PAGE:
Masterpiece or Mud
In our new series in Matthew 5, we are finding that the Beatitudes are a little different to study than ordinary passages. Each saying is proverb-like. Cryptic, precise, and full of life-changing meaning for those believers that want an authentic relationship with Jesus Christ. This teaching was part of Jesus Christ’s intensive discipleship training program. Those listening were living under the oppressive rule of the Roman Empire. They were experiencing excessive taxation, denied freedoms, and persecution. Sounds a lot like where we are going today.
In the fifth beatitude, Jesus said, “Blessed are the merciful, for they shall inherit mercy.” Here we get a glimpse into Christ’s heart for people. To be “merciful” is to have a heart that is moved for those in need. It's showing kindness or compassion where it’s not expected.
We see this mercy in action in the account of Jesus in Luke 7:36-50. Here, Simon, the pharisee has a dinner party where a “sinful woman” unexpectantly shows up and empties her perfume on Jesus’ feet. Please notice what Jesus didn't do. He didn't pull away in embarrassment to save his reputation. He didn't rebuke her for the life she'd been living, even though He knew all about it. He didn't correct her awkward expression of worship. That was what the Pharisees in the room expected a prophet to do.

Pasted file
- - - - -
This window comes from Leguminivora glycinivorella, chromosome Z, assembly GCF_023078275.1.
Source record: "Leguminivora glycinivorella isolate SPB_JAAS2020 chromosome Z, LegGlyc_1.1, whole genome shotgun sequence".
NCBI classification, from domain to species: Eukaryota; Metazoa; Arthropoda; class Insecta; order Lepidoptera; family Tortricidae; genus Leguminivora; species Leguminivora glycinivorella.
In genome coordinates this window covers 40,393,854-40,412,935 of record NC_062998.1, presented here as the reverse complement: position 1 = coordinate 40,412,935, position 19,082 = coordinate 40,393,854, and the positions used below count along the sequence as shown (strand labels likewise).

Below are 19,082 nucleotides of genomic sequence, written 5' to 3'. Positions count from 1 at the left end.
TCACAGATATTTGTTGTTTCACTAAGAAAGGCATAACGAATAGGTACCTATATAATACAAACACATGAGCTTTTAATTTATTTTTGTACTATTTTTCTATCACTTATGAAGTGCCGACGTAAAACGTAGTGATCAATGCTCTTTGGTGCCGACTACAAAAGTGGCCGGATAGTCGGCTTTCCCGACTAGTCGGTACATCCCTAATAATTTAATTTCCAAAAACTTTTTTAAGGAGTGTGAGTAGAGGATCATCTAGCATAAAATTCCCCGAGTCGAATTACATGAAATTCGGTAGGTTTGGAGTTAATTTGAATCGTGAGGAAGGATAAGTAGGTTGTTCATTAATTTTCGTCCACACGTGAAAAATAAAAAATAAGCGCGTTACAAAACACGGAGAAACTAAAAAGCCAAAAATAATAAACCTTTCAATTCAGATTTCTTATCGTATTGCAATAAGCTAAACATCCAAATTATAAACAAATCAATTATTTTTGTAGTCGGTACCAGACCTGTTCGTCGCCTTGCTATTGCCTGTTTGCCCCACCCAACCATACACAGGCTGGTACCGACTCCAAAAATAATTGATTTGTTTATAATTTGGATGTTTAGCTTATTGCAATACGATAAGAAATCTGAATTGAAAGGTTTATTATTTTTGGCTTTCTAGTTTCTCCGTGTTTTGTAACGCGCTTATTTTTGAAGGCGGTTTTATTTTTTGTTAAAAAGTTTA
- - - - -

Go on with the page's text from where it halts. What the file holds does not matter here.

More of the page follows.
Instead, he graciously received her extravagant and unorthodox display of affection. He rose to her defense when those around the table wanted to pass judgment on her. He dignified her behavior by describing it as worship of the highest order. Then, He pronounced her forgiven of all her offenses. That's mercy. That's unexpected kindness. That's what it means to have a tender heart. Mercy looks beyond a person’s fault and sees their need.
Think of it this way. If you went to a garage sale and found a Rembrandt painting covered with mud, would you focus on the Rembrandt, or would you focus on the mud?
Hopefully, you'd focus on the painting; you'd recognize it as a masterpiece, something of great worth. Eventually, you would have to do something about the mud. You'd have to find an expert who could clean it up for you without damaging the painting. But your initial response, your heart's response, would be enthusiasm for the Rembrandt.
When that sinful woman walked into the room, Jesus saw a masterpiece, but all Simon saw was mud. Jesus saw a woman, created in God's image for eternal glory. All Simon saw was her inappropriate dress and her embarrassing behavior. Jesus saw her potential as a human being. All Simon saw was her sinful past.
We find it easy to condemn Simon and the Pharisees' reaction. How could they be so clueless, so hard-hearted? The sad truth is, this kind of thing happens in church all the time. Purpose to see people like Jesus sees people and share His love and forgiveness to someone today!